Manchester United being in a crisis has become strangely familiar in recent years. Most football fans would have grown up seeing United dominate English football but for the younger generation, it seems unthinkable.
They haven’t won the Premier League since Sir Alex Ferguson retired in 2013 and as their rivals have grown stronger, they don’t look like returning to the top any time soon. As we enter the third international break of the season, United’s season is in danger of fizzling out already.
But who is to blame for their struggles? Is it the players, the manager, the owners or a combination of the three?
If you had a quick glance at the league table, you’d be forgiven for suggesting United are in a decent place. With 12 games played, they sit sixth in the table, just seven points behind table-topping rivals Manchester City.
But that doesn’t tell the whole story and their position has been boosted by unconvincing back-to-back wins over Fulham and Luton. Those two results have somewhat papered over the cracks of a poor start to the campaign, which has seen them lose five Premier League games already.
Despite winning seven matches, a key issue is the fact that they’re the only side in the league yet to draw a game. This demonstrates an inability to grind out results, which contributed to home defeats against both Brighton and Crystal Palace.
And it’s not just domestically where they have struggled. They were humbled in the Carabao Cup in a 3-0 drubbing at home to Newcastle and just last week they threw away a lead late on to lose 4-3 at Copenhagen in the Champions League.
One key factor in United’s struggles is their key players not performing. Following the World Cup last year, Marcus Rashford looked like a player reborn and finished the season with 30 goals in all competitions.
Yet Rashford has scored just once this term and is clearly struggling for confidence. Meanwhile, summer signing Rasmus Højlund is flying in Europe with five goals in four Champions League games, yet the Danish striker is still looking for his first Premier League goal.
Bruno Fernandes hasn’t done much better with three Premier League goals to his name so far, level with Scott McTominay, who should not be at the top of United’s scoring charts three months into the season.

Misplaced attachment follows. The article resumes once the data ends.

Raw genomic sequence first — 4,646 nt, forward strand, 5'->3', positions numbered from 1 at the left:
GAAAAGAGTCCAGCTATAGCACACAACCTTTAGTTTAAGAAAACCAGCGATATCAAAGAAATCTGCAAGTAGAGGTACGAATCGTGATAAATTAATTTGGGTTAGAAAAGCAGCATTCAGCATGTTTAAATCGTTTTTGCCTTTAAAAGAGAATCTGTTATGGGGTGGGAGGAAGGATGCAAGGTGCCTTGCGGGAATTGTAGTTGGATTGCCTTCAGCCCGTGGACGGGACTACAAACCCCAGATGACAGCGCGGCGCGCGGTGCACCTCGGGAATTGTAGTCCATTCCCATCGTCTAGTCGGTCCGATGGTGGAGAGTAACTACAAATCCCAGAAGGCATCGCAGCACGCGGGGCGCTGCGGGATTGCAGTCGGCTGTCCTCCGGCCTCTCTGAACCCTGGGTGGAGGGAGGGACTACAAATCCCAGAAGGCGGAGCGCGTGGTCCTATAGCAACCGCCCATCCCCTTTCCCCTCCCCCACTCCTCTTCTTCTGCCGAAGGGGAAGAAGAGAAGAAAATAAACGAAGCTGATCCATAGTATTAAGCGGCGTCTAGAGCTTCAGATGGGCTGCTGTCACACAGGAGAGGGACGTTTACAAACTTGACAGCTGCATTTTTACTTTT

This time last year, Ten Hag looked like a good appointment and he fulfilled his objective by returning United to the Champions League. But they’ve stagnated this season and seem to be going backwards.
With players out of form, Ten Hag hasn’t quite shown that he’s got the tactical nous to outwit opposition managers. Only scoring once against both Fulham and Luton highlights a lack of firepower in the squad, while not being able to see out a win against Copenhagen last week is a cause for concern.
As well as the issues on the pitch, Ten Hag has faced difficulties off it too, most notably concerning Jadon Sancho. The pair have endured a public spat, which has resulted in the winger being exiled and likely sold in the January window.
A more mature manager may have dealt with the situation better and it was the first indication that things may not be rosy at Carrington. The last thing Ten Hag wants to do is lose the dressing room because, as Jose Mourinho will be able to attest to, it only ends one way.
There’s still plenty of time for United to turn their fortunes around this season but their owners will want Champions League qualification as a minimum and it’s looking tougher than ever to qualify.
City, Arsenal, Liverpool and Tottenham have enjoyed blistering starts to the season. Meanwhile, Chelsea are on a mini resurgence and both Newcastle and Aston Villa have the potential to challenge.
With the Premier League set to get an extra spot next year, it’s likely that finishing fifth in the table will be enough. But considering the situation at the moment, it remains to be seen whether Ten Hag will last that long.
It’s been well documented that the United fans are desperate for a change and it seems the Glazers are willing to sell. Sir Jim Ratcliffe was the frontrunner and he looks set to buy a minority stake in the club.
Evidently, something needs to change. Old Trafford is in desperate need of being redeveloped and the structure at boardroom level is clearly not working. United need a major overhaul in terms of leadership and approach to recruitment, which is far more easily said than done.
But at the same time, you’d be naive to suggest that the owners haven’t backed Ten Hag. United have spent more than £400m on players since the Dutchman took charge last summer and considering many of the new arrivals are players he’s worked with before, he clearly has some say over who is brought in.
This summer alone they splashed out on Højlund, Andre Onana and Mason Mount and the jury is still out on each of them. Meanwhile, they spent more than £80m on Antony last summer, who has yet to score this season.
It’s all well and good kicking and screaming about those in charge and wanting things to improve. But whether it’s the Glazers or somebody new, if the team isn’t performing on the pitch despite being backed heavily, the buck stops with the manager and his players.
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